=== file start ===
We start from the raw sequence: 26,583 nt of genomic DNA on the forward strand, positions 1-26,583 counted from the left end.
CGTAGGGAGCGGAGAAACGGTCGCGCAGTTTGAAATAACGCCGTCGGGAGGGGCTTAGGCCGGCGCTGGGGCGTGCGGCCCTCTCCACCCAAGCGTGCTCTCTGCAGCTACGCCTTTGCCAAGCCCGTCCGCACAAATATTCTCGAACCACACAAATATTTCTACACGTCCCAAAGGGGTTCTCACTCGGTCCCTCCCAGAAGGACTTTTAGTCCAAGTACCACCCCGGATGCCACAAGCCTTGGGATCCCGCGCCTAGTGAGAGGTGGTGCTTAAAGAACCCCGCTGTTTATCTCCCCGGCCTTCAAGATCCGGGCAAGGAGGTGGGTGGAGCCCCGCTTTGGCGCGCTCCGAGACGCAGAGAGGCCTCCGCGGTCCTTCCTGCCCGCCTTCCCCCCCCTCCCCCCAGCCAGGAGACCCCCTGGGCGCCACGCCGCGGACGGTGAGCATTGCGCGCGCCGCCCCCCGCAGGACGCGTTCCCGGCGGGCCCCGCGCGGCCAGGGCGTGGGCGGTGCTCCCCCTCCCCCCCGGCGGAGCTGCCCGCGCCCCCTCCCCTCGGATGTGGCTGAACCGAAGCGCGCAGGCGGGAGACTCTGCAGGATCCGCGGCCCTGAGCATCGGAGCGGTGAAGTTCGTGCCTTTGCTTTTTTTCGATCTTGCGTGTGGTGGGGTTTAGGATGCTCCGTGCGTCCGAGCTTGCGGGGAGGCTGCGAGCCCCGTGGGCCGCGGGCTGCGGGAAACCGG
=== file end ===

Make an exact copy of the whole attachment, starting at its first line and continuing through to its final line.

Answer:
We start from the raw sequence: 26,583 nt of genomic DNA on the forward strand, positions 1-26,583 counted from the left end.
CGTAGGGAGCGGAGAAACGGTCGCGCAGTTTGAAATAACGCCGTCGGGAGGGGCTTAGGCCGGCGCTGGGGCGTGCGGCCCTCTCCACCCAAGCGTGCTCTCTGCAGCTACGCCTTTGCCAAGCCCGTCCGCACAAATATTCTCGAACCACACAAATATTTCTACACGTCCCAAAGGGGTTCTCACTCGGTCCCTCCCAGAAGGACTTTTAGTCCAAGTACCACCCCGGATGCCACAAGCCTTGGGATCCCGCGCCTAGTGAGAGGTGGTGCTTAAAGAACCCCGCTGTTTATCTCCCCGGCCTTCAAGATCCGGGCAAGGAGGTGGGTGGAGCCCCGCTTTGGCGCGCTCCGAGACGCAGAGAGGCCTCCGCGGTCCTTCCTGCCCGCCTTCCCCCCCCTCCCCCCAGCCAGGAGACCCCCTGGGCGCCACGCCGCGGACGGTGAGCATTGCGCGCGCCGCCCCCCGCAGGACGCGTTCCCGGCGGGCCCCGCGCGGCCAGGGCGTGGGCGGTGCTCCCCCTCCCCCCCGGCGGAGCTGCCCGCGCCCCCTCCCCTCGGATGTGGCTGAACCGAAGCGCGCAGGCGGGAGACTCTGCAGGATCCGCGGCCCTGAGCATCGGAGCGGTGAAGTTCGTGCCTTTGCTTTTTTTCGATCTTGCGTGTGGTGGGGTTTAGGATGCTCCGTGCGTCCGAGCTTGCGGGGAGGCTGCGAGCCCCGTGGGCCGCGGGCTGCGGGAAACCGG